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The Ryan Lasch Signing: Great Story and A Marketer’s Dream

The Anaheim Ducks made a little bit of history on Thursday when they announced the signing of Ryan Lasch to a two-year contract. In signing with Anaheim, Lasch became the first Orange County born-and-bred player to join the organization. Aside from being a momentous occasion for Ryan Lasch and his family, this is a huge deal for not only the Anaheim organization, but also Southern California hockey at large – not so much because it’s rare for a Southern Californian hockey player to have this kind of opportunity (it’s growing more and more common, in fact), but more so because, if he can crack the line-up, he’ll prove to be a marketer’s dream.

A native of Lake Forest who attended Trabuco Hills High School, Lasch is a highly skilled, if undersized scoring winger who was a stand-out at St. Cloud State in Minnesota. Over the course of his four years at St. Cloud, Lasch became the school’s all-time leading scorer, finishing his collegiate career with 79 goals and 104 assists for 183 points in 161 games. A Hobey Baker Award finalist in 2007-08, Lasch was never drafted and never offered a contract by an NHL club, and so as many diminutive but skilled players opt to do, Lasch decamped for Europe. After spending the 2010-11 season with Sodertalje SK of the Swedish Elite League, Lasch packed his bags once again, moving to Finland to play in SM-liiga (the Finnish Elite League), for the Lahti Pelicans. (You may recognize the Pelicans from some of their ridiculously awesome commercials.)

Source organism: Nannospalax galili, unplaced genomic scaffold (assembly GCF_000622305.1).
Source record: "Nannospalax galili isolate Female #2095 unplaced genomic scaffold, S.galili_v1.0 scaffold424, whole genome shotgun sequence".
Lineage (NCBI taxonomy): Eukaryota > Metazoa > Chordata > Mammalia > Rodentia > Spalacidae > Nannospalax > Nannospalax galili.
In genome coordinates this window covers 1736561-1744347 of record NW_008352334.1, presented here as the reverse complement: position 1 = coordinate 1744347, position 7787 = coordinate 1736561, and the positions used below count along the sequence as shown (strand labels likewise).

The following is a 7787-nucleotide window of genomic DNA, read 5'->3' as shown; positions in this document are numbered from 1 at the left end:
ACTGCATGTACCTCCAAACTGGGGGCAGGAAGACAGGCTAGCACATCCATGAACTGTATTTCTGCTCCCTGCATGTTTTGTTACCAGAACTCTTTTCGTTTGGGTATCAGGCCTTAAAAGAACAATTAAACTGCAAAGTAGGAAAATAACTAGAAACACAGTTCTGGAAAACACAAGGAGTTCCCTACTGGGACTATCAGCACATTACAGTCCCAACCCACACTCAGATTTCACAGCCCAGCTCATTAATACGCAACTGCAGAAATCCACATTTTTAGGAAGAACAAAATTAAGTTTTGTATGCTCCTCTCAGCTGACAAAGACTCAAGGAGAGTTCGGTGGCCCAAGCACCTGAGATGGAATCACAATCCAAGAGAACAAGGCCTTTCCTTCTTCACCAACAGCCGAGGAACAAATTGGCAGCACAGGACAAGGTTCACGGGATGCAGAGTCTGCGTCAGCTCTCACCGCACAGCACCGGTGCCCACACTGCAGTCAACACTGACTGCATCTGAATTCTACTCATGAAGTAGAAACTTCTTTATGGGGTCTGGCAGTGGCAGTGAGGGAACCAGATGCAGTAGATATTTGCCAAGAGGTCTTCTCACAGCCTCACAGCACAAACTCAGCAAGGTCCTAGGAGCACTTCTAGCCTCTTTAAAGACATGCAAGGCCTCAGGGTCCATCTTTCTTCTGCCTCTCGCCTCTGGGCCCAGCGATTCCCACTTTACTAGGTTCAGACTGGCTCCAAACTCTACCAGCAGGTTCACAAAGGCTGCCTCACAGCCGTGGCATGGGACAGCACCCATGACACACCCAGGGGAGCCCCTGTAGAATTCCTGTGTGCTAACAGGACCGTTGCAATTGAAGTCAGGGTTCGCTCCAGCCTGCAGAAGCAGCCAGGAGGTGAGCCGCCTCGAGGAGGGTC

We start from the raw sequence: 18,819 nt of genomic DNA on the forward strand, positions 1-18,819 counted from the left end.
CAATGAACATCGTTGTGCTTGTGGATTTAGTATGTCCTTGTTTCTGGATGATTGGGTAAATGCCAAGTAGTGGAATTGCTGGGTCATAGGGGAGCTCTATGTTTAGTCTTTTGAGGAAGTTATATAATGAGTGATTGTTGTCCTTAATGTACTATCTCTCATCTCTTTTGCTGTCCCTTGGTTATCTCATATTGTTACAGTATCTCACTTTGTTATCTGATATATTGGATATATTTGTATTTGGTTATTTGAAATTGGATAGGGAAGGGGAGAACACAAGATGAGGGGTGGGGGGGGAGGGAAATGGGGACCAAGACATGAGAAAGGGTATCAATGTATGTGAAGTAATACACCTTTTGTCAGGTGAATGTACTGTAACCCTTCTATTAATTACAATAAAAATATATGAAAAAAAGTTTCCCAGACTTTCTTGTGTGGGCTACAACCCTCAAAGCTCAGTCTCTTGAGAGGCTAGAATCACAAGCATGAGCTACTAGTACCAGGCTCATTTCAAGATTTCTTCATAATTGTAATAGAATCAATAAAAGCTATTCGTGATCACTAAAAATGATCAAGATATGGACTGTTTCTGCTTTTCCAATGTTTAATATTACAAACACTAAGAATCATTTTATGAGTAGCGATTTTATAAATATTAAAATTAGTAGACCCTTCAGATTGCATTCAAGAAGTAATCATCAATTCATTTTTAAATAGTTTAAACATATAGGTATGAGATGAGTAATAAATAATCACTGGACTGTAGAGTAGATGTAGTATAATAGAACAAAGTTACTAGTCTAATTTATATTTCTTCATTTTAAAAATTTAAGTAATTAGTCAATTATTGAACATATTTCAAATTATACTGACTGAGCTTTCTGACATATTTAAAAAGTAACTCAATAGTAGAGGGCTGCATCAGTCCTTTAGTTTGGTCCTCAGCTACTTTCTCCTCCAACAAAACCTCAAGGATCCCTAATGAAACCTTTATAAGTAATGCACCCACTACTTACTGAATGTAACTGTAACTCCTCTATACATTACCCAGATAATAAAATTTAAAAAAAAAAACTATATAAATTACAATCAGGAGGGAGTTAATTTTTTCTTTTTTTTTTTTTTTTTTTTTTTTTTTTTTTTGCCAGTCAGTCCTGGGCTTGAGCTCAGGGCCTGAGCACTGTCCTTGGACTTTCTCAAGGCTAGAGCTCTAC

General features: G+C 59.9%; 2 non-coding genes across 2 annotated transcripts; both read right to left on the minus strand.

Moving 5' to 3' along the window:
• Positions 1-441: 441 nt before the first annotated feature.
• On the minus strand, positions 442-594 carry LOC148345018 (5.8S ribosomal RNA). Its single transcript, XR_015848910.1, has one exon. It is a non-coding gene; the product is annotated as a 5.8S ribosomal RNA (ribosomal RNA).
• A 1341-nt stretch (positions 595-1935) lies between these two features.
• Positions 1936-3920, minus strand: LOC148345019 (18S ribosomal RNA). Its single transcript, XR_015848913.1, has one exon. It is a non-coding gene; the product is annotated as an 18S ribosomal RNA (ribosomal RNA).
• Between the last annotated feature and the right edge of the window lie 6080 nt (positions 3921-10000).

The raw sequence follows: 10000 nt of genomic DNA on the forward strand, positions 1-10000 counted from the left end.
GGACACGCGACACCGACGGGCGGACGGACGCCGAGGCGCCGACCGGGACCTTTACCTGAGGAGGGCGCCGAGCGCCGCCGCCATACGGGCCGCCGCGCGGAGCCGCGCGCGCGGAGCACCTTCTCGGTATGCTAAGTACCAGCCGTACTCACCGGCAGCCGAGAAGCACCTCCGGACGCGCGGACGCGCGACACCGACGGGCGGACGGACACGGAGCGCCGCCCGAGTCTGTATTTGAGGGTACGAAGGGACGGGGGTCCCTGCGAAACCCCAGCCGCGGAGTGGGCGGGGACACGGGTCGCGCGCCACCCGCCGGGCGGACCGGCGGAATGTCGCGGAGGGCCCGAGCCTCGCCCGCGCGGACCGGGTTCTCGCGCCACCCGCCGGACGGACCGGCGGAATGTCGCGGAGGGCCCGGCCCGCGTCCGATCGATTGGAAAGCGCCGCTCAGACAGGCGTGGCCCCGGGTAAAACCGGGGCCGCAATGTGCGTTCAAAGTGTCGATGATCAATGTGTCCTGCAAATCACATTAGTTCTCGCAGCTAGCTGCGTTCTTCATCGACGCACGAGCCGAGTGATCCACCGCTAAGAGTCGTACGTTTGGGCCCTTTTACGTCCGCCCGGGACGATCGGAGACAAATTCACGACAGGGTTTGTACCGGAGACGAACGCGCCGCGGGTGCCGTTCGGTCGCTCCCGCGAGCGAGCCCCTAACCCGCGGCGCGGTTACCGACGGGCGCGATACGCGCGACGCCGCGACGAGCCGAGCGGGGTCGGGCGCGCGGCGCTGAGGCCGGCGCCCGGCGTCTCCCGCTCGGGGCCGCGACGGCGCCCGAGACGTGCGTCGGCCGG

As a Pelican, all Lasch did was lead the league in points during the regular season with 62, lead the league in points in the playoffs with 16, and help land the Pelicans a spot in the league championship before ultimately falling to JYP Jyvaskyla. For his troubles, Lasch was honored as a SM-liiga first team All-Star (along with Duck prospect Sami Vatanen), as well as becoming the recipient of a rare non-NHLer invite to the World Championships in Helsinki, where he suited up for Team USA along with Bobby Ryan, Cam Fowler, and Kyle Palmieri (who all three, no doubt, put in a good word to Bob Murray). So it’s been a bit of a whirlwind year for the SoCal Kid, but his work is far from finished. With the Ducks facing major questions on their 2nd line and in desperate need for some secondary scoring, Lasch just might, with a strong training camp in September (or whenever the new CBA is ratified [knock wood]), have a chance to do what no other Orange County native has ever done – suit up for the hometown Anaheim Ducks. So, what does this say about the state of youth hockey in Southern California, and in Orange County specifically?

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…or, How I Learned to Stop Worrying and Enjoy the Kings

As of this writing, we’re only about a half-hour away from the first puck drop in Game 1 of the Stanley Cup Final between the Los Angeles Kings and the New Jersey Devils. As a hockey fan, I’m ecstatic. I’ve got butterflies. As an Anaheim Ducks fan, I feel a little bit sick.